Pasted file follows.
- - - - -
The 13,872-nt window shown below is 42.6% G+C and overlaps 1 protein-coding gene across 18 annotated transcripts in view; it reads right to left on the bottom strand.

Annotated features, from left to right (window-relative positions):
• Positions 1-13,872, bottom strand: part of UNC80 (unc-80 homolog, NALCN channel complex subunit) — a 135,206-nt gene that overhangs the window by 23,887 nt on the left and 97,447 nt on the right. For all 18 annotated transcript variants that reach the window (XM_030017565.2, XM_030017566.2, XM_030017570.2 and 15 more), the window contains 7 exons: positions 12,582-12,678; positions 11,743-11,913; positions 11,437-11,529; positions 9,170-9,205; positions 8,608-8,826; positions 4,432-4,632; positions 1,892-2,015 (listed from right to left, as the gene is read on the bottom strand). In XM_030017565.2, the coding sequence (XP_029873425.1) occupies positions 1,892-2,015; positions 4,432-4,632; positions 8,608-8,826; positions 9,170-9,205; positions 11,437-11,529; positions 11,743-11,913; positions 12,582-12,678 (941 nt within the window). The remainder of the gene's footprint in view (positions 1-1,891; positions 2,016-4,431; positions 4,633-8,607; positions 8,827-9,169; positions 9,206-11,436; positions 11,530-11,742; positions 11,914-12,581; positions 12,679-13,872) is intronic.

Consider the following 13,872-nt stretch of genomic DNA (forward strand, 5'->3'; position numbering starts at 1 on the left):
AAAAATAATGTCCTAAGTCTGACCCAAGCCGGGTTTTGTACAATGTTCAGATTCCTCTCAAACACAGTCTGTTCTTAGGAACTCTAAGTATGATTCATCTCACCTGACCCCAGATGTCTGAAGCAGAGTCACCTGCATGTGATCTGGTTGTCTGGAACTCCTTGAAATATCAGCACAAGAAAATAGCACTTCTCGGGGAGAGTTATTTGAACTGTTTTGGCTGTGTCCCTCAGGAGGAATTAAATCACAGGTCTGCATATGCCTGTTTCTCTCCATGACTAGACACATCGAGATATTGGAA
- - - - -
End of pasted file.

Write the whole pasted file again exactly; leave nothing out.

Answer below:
The 13,872-nt window shown below is 42.6% G+C and overlaps 1 protein-coding gene across 18 annotated transcripts in view; it reads right to left on the bottom strand.

Annotated features, from left to right (window-relative positions):
• Positions 1-13,872, bottom strand: part of UNC80 (unc-80 homolog, NALCN channel complex subunit) — a 135,206-nt gene that overhangs the window by 23,887 nt on the left and 97,447 nt on the right. For all 18 annotated transcript variants that reach the window (XM_030017565.2, XM_030017566.2, XM_030017570.2 and 15 more), the window contains 7 exons: positions 12,582-12,678; positions 11,743-11,913; positions 11,437-11,529; positions 9,170-9,205; positions 8,608-8,826; positions 4,432-4,632; positions 1,892-2,015 (listed from right to left, as the gene is read on the bottom strand). In XM_030017565.2, the coding sequence (XP_029873425.1) occupies positions 1,892-2,015; positions 4,432-4,632; positions 8,608-8,826; positions 9,170-9,205; positions 11,437-11,529; positions 11,743-11,913; positions 12,582-12,678 (941 nt within the window). The remainder of the gene's footprint in view (positions 1-1,891; positions 2,016-4,431; positions 4,633-8,607; positions 8,827-9,169; positions 9,206-11,436; positions 11,530-11,742; positions 11,914-12,581; positions 12,679-13,872) is intronic.

Consider the following 13,872-nt stretch of genomic DNA (forward strand, 5'->3'; position numbering starts at 1 on the left):
AAAAATAATGTCCTAAGTCTGACCCAAGCCGGGTTTTGTACAATGTTCAGATTCCTCTCAAACACAGTCTGTTCTTAGGAACTCTAAGTATGATTCATCTCACCTGACCCCAGATGTCTGAAGCAGAGTCACCTGCATGTGATCTGGTTGTCTGGAACTCCTTGAAATATCAGCACAAGAAAATAGCACTTCTCGGGGAGAGTTATTTGAACTGTTTTGGCTGTGTCCCTCAGGAGGAATTAAATCACAGGTCTGCATATGCCTGTTTCTCTCCATGACTAGACACATCGAGATATTGGAA